Sony Pictures has been trying to make the Uncharted movie happen for a long time. The wildly successful video game series from Naughty Dog seems tailor-made for the cinematic transfer, with its Tomb Raider and Indiana Jones influences worn proudly on its sleeve.
However, since 2008 has the project has languished in development hell, with multiple potential stars and directors circling the film before moving on. At one point, David O. Russell (American Hustle) was attached to direct Mark Wahlberg (Transformers: The Last Knight), and last year it was reported that Joe Carnahan had been recruited to write a new draft of the film. Potential Nathan Drake actors included Oscar Isaac, Nikolaj Coster-Waldau, and basically every major Hollywood actor named Chris.
This week we learned that Spider-Man Homecoming star Tom Holland was in talks to play a young Nathan Drake in an Uncharted prequel, directed by Shawn Levy (Night at the Museum), which would be inspired by a flashback scene in Uncharted 3: Drake’s Deception, where Drake meets his mentor Victor “Sully” Sullivan for the first time. This is a major boon for Holland, who has quickly established himself as one of the brightest stars of his age, thanks to his scene-stealing role in Captain America: Civil War, as well as striking work in indie films like The Lost City of Z and The Impossible (not to mention his killer Rihanna routine on Lip Sync Battle). He’s already taken home a BAFTA award – voted on by the British public – and with potentially two major franchises to his name, he could easily become a major power player in Hollywood. He’s certainly right for the role – charming, a striking physical presence, and just goofy enough. Of course, it’s still too early to call, and there are a number of obstacles in his way.
Video game movies don’t have a great reputation. For as influential as the medium has been in modern pop culture, and as limitless as its cinematic potential is, thanks to the work of companies like Naughty Dog, it’s a transfer that has proven difficult, even for the best film-makers. So far, the critical and commercial reaction to such projects has ranged from decent (Lara Croft: Tomb Raider) to disastrous (Bloodrayne). The Resident Evil series has achieved surprising longevity, but has long since given up on remaining faithful to the source material (a reboot of the franchise has already been announced), while Prince of Persia seriously under-performed – and the less said about the Super Mario Bros. movie, the better.
Often, it feels like studios are too tentative in their approach to the material, choosing to deviate wildly from the stories that fans loved so much in an attempt to create something more traditionally cinematic. How else do you explain Super Mario Bros. inexplicably becoming a jaded yet utterly laughable dino-dystopia, or Assassin’s Creed spending far too much of its run-time in the Abstergo facility, instead of in the historical settings that the games were so adept at breathing life into? Many studios stumble in turning games, an inherently participatory experience, into a coherent story to be viewed rather than played. The Doom adaptation attempted to tread both waters by having a scene where viewers had a first-person shoot-em-up scene like the game, but it did little to impress.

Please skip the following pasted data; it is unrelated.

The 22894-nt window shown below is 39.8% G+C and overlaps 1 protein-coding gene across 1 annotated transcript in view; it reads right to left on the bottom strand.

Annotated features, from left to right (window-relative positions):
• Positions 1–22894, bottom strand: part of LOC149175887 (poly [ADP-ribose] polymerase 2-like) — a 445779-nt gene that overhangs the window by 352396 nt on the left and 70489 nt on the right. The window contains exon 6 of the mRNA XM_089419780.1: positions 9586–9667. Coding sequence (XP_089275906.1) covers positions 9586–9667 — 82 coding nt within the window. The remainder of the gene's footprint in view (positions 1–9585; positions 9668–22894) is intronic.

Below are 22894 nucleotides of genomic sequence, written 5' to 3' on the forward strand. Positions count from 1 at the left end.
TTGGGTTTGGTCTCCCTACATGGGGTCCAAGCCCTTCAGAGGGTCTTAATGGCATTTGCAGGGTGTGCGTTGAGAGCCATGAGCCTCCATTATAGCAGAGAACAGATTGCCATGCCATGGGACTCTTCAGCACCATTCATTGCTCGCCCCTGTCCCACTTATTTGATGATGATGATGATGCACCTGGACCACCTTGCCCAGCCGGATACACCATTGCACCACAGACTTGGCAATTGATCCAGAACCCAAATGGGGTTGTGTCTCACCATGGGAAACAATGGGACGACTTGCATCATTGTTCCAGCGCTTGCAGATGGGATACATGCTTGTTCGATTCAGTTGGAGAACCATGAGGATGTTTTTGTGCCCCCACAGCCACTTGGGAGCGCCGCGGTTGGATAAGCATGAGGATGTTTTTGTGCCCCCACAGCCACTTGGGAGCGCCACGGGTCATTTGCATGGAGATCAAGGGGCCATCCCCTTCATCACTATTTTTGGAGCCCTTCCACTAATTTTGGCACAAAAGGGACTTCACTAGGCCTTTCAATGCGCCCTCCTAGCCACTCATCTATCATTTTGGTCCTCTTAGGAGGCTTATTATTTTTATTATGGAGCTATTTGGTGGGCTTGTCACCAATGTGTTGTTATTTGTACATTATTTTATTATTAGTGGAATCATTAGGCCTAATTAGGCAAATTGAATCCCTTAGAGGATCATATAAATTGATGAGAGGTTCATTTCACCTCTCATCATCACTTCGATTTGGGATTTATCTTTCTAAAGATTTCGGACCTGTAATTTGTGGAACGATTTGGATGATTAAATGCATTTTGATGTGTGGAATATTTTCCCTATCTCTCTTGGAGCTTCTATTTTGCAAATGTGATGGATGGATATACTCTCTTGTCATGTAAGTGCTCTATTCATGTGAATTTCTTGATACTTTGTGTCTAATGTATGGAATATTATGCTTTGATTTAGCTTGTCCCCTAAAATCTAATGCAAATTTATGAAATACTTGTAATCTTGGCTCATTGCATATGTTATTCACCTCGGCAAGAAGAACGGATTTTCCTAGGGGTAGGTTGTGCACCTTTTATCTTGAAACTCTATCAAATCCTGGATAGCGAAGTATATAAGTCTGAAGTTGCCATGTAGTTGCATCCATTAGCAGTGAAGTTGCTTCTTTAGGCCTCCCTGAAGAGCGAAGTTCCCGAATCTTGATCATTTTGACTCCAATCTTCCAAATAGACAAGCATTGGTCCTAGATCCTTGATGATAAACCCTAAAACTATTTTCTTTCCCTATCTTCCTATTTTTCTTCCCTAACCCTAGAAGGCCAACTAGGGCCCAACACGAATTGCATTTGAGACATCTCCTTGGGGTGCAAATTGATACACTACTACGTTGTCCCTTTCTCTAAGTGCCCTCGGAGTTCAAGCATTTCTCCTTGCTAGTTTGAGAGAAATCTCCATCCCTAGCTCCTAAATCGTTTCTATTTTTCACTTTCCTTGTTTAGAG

Uncharted may succeed where those films failed because the story is already formatted like a movie. It’s a third person experience with tight plotting, well-developed characters and some of the best writing in modern video games. It’s a game with its roots in old adventure movies, from Indiana Jones to Romancing the Stone, and the 1930s serials that influenced both. A game-to-film adaptation would, in theory, be a much simpler job for the Uncharted team.
The decision to make the film a prequel has raised a few eyebrows, but it presents some unique opportunities for the studio and crew. Of course, there’s the extended shelf life of a possible franchise, should the first film be successful (you’ll get a lot more films out when your leading man is in his early 20s, rather than perennial Nathan Drake favorites like Chris Pratt and Nathan Fillion), but a younger hero would also give audiences something we haven’t seen as much of in recent years. The typical leading man in Hollywood remains most commonly found in the mid-to-late 30s age range, although thanks to eternal leading men like Tom Cruise, that age is increasing. The coveted 18-35 demographic is one Hollywood still prizes above all others, but the number of leading actors in that age range is surprisingly small.
A young Nathan Drake would present an increasingly rare opportunity in blockbusters for a youthful lead and the kind of origin story that is often left to the flashback scenes in most major movies. It would also be an easier sell to potential viewers who haven’t played the game, as such an adaptation could be marketed more straightforwardly as a good old fashioned action-adventure movie. Coming next year, we all also see the Tomb Raider reboot, which follows the recent games in which Lara Croft ( who will be played by Oscar-winner Alicia Vikander) is young and learning the art of tomb-raiding for the first time.
Uncharted does not yet have a release or shooting date, but hopes are already high that we may see a video game movie worth watching, and one that could revive the “intrepid explorer” genre for a new generation. It could be a risk for Sony to put so much stock in Holland – after all, his star is rising but he’s not an A-Lister, and nowadays not even A-Listers are a guaranteed hit-maker – but for one of our decade’s stars to watch, this is an immense opportunity for him, and one we’ll be sure to root for.